Several co-workers warned Wingo against being “a martyr.” One engineer, Donald Falletta, told him in a phone call that jumping on a grenade “when there ain’t nobody else in the damn room don’t save nobody.” In a call six months later, Falletta added that he too believed that managers were being “told to lie” about the pace of progress.
In February 2015, Southern sued Wingo, alleging that he had agreed to a settlement but failed to comply with its terms, which included keeping quiet about the plant. Wingo said that he never signed or agreed to any settlement.
Tim Leljedal, a spokesman for Southern Co., added that Wingo’s allegations had been thoroughly investigated by the company and by outside counsel and were found to be unsubstantiated. He added that with any project of this scope, detractors are inevitable.
Shortly after the lawsuit was filed, Wingo’s colleague, Robert Adams, called him to say that he was leaving the company and to ask whether he would be legally allowed to speak publicly about the plant at that point. “Once we resign, do you think they will try to silence us?” asked Adams, who left the company shortly thereafter.
In March, the company dropped its case against Wingo. “Hug that wife,” Donald Falletta said in a phone conversation congratulating Wingo. “She’s been through a damn roller-coaster ride.”
The utility was on a roller coaster, too. In February 2015, the state Supreme Court ruled that Mississippi Power had to repay ratepayers roughly $377 million for increasing rates by 15 percent in 2013 and 3 percent in 2014 without proper approvals. Utility officials responded that the requirement would bankrupt it, and several months later persuaded regulators to approve a new increase, 15 percent.
Meanwhile, engineers discussed the pressure to hurry construction. One of them, Brent Duncan, recounted in a phone call that he told a scheduling contractor how discouraged he was that managers were being allowed to “screw” with the schedule and “then claim they can meet all these dates, and there’s no way.”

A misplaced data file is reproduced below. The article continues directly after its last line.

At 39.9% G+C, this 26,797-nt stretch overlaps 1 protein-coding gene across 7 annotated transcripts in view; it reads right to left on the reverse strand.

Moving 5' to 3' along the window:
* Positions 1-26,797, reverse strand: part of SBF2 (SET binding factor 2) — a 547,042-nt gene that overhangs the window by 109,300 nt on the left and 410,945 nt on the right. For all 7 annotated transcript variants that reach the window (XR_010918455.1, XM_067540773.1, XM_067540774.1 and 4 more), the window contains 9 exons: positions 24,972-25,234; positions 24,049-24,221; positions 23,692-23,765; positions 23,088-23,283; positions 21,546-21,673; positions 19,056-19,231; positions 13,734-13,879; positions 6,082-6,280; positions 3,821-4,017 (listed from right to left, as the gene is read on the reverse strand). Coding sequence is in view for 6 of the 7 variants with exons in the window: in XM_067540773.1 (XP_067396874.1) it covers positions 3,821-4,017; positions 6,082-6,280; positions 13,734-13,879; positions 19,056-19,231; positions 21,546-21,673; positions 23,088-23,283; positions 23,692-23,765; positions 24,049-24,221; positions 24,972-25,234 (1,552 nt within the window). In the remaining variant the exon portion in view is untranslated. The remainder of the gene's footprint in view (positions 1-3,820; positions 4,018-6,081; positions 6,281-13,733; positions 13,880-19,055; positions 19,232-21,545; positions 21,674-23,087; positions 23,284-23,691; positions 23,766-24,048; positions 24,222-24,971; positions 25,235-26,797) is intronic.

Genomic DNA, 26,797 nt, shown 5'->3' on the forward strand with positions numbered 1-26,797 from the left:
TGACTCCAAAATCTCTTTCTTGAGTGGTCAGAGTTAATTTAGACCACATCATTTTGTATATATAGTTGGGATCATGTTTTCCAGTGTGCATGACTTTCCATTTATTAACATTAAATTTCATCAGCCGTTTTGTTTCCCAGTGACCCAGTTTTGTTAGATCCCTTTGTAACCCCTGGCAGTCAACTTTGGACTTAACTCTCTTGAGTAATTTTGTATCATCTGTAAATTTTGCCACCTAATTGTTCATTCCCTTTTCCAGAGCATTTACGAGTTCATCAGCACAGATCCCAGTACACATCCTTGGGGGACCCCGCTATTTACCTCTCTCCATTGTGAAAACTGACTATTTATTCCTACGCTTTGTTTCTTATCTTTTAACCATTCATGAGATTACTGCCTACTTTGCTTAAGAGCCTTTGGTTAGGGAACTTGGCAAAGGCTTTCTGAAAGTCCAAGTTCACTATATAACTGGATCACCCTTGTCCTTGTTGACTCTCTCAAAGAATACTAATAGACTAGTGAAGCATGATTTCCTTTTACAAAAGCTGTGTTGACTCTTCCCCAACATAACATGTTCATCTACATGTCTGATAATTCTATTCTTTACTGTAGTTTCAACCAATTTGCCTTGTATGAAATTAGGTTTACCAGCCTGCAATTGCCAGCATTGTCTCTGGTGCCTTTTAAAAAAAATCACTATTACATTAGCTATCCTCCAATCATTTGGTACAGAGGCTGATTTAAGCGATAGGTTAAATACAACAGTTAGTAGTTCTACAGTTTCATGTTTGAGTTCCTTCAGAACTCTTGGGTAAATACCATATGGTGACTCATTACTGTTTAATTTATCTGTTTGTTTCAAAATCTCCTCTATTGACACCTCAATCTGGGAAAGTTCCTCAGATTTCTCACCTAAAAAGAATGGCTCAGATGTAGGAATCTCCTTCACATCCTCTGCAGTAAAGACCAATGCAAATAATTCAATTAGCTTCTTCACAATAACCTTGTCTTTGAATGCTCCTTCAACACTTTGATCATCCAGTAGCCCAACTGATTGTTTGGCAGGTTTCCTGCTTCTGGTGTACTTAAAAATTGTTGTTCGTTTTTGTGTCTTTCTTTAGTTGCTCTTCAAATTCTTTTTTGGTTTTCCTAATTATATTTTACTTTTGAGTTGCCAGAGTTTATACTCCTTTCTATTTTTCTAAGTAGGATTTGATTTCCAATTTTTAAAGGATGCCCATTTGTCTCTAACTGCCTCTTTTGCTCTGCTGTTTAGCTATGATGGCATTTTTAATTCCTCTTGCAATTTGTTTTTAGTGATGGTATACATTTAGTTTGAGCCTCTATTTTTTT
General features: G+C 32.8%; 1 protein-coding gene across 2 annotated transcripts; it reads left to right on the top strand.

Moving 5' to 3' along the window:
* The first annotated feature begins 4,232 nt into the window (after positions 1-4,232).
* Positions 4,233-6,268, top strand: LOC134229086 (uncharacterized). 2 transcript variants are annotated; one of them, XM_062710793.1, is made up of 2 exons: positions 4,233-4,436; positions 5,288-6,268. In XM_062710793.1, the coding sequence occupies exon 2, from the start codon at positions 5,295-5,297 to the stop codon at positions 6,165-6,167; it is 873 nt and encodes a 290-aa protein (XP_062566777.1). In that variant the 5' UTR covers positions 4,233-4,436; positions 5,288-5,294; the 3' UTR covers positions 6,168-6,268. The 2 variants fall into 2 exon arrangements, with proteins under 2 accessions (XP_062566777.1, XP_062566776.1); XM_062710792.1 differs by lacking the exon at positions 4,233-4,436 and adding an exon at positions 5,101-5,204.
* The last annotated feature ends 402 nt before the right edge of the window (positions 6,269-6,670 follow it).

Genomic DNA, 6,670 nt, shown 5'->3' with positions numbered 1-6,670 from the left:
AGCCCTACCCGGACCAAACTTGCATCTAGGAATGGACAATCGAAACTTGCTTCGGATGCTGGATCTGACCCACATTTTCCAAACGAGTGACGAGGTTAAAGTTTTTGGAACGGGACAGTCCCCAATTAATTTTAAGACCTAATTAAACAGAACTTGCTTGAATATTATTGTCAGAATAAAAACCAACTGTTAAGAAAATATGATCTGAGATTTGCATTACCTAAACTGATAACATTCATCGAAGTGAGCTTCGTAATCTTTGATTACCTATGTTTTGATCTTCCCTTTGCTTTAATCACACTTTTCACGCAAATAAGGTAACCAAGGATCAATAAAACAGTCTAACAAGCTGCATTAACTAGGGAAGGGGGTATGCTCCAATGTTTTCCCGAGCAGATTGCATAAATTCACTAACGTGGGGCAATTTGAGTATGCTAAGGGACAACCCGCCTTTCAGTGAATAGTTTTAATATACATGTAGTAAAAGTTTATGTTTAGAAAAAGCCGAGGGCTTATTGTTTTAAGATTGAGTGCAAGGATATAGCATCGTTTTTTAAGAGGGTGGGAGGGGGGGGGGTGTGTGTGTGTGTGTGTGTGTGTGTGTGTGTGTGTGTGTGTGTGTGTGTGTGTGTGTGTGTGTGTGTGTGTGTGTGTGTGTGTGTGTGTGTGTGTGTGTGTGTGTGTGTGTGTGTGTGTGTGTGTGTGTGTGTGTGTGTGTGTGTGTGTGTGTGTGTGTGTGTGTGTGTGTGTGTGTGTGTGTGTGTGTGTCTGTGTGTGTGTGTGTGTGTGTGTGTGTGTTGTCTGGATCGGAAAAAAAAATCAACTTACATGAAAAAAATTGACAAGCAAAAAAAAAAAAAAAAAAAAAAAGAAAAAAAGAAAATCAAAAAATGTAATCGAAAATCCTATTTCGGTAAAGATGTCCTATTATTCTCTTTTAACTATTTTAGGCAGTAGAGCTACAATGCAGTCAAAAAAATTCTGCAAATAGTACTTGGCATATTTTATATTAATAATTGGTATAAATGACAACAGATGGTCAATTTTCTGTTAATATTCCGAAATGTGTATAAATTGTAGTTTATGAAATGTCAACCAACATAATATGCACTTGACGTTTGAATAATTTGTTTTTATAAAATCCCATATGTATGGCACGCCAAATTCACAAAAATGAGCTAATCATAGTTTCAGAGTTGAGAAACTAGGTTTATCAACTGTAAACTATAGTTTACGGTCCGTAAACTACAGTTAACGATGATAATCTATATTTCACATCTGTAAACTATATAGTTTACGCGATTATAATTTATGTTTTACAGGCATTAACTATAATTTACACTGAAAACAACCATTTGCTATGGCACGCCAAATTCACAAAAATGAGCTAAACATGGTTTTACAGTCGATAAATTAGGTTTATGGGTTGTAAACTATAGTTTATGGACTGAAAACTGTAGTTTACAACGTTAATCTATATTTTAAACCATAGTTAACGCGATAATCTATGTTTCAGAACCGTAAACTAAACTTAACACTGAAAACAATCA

The engineers joked that Mississippi Power, eager to show progress to investors and regulators, overstated certain milestones. For example, it bragged of achieving the “first fire,” which involves the lighting of the gasifier, when what they did fell far short of the actual definition, according to Wingo.
“We burned natural gas in a pilot” light, Brandon Davis, an engineer, said during one phone conversation. “I accomplish that every day in my garage.”
Some engineers wondered aloud whether accurate information was making it to the top. “By the time the message gets to Tom Fanning,” Lunsford said in a September 2015 call, “it’s so muddled and messed up that he’s not even hearing the truth.”
In March, the Occupational Safety and Health Administration alerted Southern that it had violated whistleblower protections. The agency rejected the company’s claim that it was justified in firing Wingo because he could “not be trusted to support the chain of command.”
Wingo filed his whistleblower claim against Southern Co. under the Sarbanes-Oxley Act. While that law does not lead to paying a cash bounty to successful whistleblowers, Wingo declined to say whether he has also filed a claim with the SEC under the Dodd-Frank Act, which does pay awards for successful cases.
In April of this year, Southern informed the SEC for at least the eighth consecutive month of a new delay and cost overrun, this time for $60 million, bringing the total spent on the Kemper project to about $6.7 billion. In May, the Obama administration said that it planned to cut spending on clean-coal technologies by 3 percent in next year’s budget.
Supporters of carbon capture say that Kemper’s problems are not representative of the entire industry, and that one part of the plant — the gasifier that converts cheap coal into synthetic gas — is primarily causing the delays. But critics say that the principal challenge of carbon capture is cost, and that the gasifier’s ability to use cheap coal has always been advertised as key to making the project affordable.
As Mississippi Power and Southern Co. have continued struggling to bring the plant online, Southern has repeatedly promoted in calls to investors its plans to help offset the project’s cost by selling the carbon-capture technology abroad.
For now, Presley, the chairman of the Mississippi Public Service Commission, says he is taking a wait-and-see approach, hoping that when and if the plant finally comes online, it works as promised. Mississippi Power has said that every month of delay adds more than $20 million to the overall cost, but it will charge customers for extra costs from the plant only with approval by the commission.
Presley will eventually have to grapple with what he called the “awful task” of not pushing the utility into bankruptcy while determining how much electricity customers, taxpayers and investors should pay for the billions of dollars in cost overruns.